Rob: In "Wharf Rats" (Tenderman, Nightwood Editions, 2011), a poem about the unsavoury behaviour of fellow crewmen, you write "I stood only on the edge of your truancy, attracted and repelled... I stand there / still, rain on my lenses..." This tension (of insider/outsider, attraction/repulsion; of being a poet in "unpoetic " spaces) runs throughout your work. Do you feel your upbringing in a deeply physical world, with a personality that kept you always at a slight remove from it, contributed to your current feeling of being an eternal observer? Do you think you would have ended up a poet no matter where, or how, you were raised?
Tim: Aren’t we all insiders and outsiders, attracted and repelled by the world? Aren’t all poets basically observers? But I see what you’re getting at in my case: you’re right; I’ve never felt like I belonged in any camp. Within and without, like Nick Carraway. Or like any decent man in a misogynistic culture. I played a lot of sports in my time, and though I liked the camaraderie and the feeling of pulling together to achieve a goal, I also hated the pressure to conform to a general sense of idiocy at times. What did Blake say, something about creating his own system so that he wouldn’t be enslaved by another man’s? That’s a pretty good definition of poetry. But nowadays I don’t even like being called a “poet,” because that seems to be a pigeonholing, a forced camaraderie that is the opposite of where my poetry lives and where it takes me. That advice I give in “Advice to a Young Male Poet”? That you have to learn to be alone. I’m really talking to myself there. As for ending up as a poet no matter where or how I was raised, I have my doubts. My early exposure to the salmon culture of the Fraser made me a poet, I’m convinced of that. Then again, my mother was the youngest of eighteen children, a dozen of whom died in infancy, so I’ve always had this curious sense of trying to speak for the dead. The calling, of course, always remains a mystery.
Rob: You do some very direct "speaking to the dead" in the final section of Duende, which includes poems in memory of Philip Levine and Alistair MacLeod. You seem to have had a close connection with Levine in particular. In "What Death Is", you write:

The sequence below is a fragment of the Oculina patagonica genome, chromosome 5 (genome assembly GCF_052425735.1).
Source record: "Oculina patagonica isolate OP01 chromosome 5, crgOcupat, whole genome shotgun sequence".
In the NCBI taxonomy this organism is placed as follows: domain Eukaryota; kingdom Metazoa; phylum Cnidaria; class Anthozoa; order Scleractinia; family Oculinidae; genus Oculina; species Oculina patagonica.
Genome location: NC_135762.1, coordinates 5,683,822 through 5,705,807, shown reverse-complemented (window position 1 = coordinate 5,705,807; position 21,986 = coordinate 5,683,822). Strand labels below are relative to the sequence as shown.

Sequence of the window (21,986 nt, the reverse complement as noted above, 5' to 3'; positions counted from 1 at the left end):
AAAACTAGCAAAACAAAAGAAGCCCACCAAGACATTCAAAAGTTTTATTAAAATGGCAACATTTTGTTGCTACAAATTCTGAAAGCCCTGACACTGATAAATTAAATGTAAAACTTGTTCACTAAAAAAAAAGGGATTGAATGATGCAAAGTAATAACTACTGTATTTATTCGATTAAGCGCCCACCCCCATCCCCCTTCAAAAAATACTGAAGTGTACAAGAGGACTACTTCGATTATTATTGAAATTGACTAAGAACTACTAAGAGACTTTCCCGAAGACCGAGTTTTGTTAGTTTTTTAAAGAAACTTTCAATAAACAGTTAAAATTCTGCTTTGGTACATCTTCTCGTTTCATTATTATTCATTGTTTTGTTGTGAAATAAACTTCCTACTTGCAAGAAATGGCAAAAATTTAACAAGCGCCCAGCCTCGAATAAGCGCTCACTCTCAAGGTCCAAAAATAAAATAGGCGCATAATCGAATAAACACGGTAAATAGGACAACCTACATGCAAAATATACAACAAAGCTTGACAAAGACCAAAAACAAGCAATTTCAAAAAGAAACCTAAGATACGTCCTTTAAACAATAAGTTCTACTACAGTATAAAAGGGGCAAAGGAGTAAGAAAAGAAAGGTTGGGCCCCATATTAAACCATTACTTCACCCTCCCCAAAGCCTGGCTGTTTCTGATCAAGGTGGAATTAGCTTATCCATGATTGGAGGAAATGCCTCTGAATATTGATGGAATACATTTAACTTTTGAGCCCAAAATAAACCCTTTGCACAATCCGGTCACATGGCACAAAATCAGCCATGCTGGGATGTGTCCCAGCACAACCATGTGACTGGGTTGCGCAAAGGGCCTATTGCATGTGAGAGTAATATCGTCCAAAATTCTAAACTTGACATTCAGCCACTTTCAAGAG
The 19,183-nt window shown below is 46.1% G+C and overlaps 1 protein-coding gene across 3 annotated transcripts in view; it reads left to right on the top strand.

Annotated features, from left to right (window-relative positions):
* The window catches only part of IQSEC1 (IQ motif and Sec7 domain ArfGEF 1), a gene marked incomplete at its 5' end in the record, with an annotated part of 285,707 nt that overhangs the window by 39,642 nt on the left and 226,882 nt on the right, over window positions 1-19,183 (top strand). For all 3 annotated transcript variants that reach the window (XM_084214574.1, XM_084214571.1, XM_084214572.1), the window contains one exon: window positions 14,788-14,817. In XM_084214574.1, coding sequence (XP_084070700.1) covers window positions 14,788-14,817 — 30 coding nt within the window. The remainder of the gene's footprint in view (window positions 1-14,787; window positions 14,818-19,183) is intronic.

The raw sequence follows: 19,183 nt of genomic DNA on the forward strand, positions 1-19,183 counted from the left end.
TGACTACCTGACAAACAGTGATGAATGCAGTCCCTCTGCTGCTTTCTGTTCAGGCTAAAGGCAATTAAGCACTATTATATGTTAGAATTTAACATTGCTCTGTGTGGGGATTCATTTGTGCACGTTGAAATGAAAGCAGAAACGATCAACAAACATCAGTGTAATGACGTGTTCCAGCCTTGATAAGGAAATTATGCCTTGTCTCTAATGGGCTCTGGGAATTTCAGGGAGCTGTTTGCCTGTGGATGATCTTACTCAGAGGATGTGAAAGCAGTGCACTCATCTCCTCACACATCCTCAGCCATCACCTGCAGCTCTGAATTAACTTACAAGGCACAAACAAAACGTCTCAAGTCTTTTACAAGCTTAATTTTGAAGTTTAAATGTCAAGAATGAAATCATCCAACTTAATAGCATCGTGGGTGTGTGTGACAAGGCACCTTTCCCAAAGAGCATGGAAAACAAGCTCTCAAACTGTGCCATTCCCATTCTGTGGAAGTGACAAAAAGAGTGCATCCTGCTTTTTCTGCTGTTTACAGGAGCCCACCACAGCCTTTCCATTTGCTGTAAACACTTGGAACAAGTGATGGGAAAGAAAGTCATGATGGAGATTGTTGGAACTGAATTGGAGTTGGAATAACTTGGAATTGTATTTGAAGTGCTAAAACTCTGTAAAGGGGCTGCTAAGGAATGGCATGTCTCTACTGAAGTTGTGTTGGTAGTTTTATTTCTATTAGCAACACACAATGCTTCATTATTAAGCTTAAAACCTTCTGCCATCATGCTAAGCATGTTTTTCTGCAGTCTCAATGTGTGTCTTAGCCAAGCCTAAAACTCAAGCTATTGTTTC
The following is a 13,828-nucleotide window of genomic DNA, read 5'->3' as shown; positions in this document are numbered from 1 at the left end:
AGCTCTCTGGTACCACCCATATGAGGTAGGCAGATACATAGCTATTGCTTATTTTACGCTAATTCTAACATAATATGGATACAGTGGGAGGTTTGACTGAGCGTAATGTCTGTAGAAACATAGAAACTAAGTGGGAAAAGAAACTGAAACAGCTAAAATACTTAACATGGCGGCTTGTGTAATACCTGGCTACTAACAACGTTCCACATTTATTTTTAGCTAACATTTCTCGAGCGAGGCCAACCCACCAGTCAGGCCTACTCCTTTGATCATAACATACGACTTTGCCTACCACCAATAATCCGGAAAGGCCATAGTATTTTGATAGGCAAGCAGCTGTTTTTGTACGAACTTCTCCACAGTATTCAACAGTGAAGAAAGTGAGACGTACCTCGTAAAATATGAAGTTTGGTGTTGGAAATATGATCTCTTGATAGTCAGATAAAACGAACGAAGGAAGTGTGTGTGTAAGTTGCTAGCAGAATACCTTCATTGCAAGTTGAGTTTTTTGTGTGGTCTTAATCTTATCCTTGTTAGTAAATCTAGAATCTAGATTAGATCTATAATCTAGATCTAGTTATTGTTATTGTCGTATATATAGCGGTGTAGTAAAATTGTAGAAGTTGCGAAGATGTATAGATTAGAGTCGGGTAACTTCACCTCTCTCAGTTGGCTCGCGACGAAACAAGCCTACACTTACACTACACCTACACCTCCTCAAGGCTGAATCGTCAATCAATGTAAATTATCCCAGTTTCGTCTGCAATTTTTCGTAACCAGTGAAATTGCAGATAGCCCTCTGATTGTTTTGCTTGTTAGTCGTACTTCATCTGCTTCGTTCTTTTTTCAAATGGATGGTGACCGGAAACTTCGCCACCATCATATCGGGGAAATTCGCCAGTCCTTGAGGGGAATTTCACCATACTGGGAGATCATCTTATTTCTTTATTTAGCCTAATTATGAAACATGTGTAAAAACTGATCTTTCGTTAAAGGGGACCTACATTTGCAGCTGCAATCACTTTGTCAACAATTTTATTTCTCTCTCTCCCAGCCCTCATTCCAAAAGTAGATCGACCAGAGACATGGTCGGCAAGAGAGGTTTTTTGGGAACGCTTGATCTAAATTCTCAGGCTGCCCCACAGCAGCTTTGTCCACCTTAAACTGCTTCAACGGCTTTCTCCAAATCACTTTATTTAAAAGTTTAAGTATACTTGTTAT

I keep expecting another letter from you.
Dear Tim. I died on Valentine's Day. It sucks.
But the mailman passes by
like a deer in the middle of the night
with shredded paper on its antlers (p. 68)
The title is an allusion to Levine's famous poem "What Work Is", the poem which most established him as the great American "working-class poet" of his generation. Could you speak a bit about your friendship with Levine, and his influence on your writing? Are you able to separate the influence of the man you knew from the influence of the poems he wrote, or do you receive them as one thing?
Tim: For twenty years, I exchanged letters with Phil. At first, these were mostly about poets and poems (he was very interested in Canadian poetry, and American poetry was always the biggest influence for me), but eventually the correspondence became more personal, about family, work, etc. By the time he died in February of 2015, I didn’t realize just how much I’d come to rely on his letters as a means of encouragement. Mentors are important, but most of mine had been famous and often dead. Phil belonged to a generation of American poets who knew and were sometimes taught by the poets who shaped my early writing (Lowell, Berryman, Roethke, Jarrell, Schwartz, etc), and so being in regular contact with him made me feel connected to my poetic origins.
I think, for both of us, there was also real freedom in escaping our own national poetry cultures in our letters. And we had a bond in our approach to poetry too, both of us writing out of working-class backgrounds for no other reason than the sheer joy and freedom we found in great poems. Then, we had both seen the disappearance of those working cultures (his auto industry in Detroit; my salmon fishery on the BC coast), and so we naturally developed a feeling for the outsider and the underdog. He was very much the same person in his letters as in his published work. He was the same in person too – funny, savvy, warm, genuine, engaged. I met him and his wife Fran only once, in Ottawa a few years before he died. A wonderful man, very generous and witty. I miss our correspondence immensely.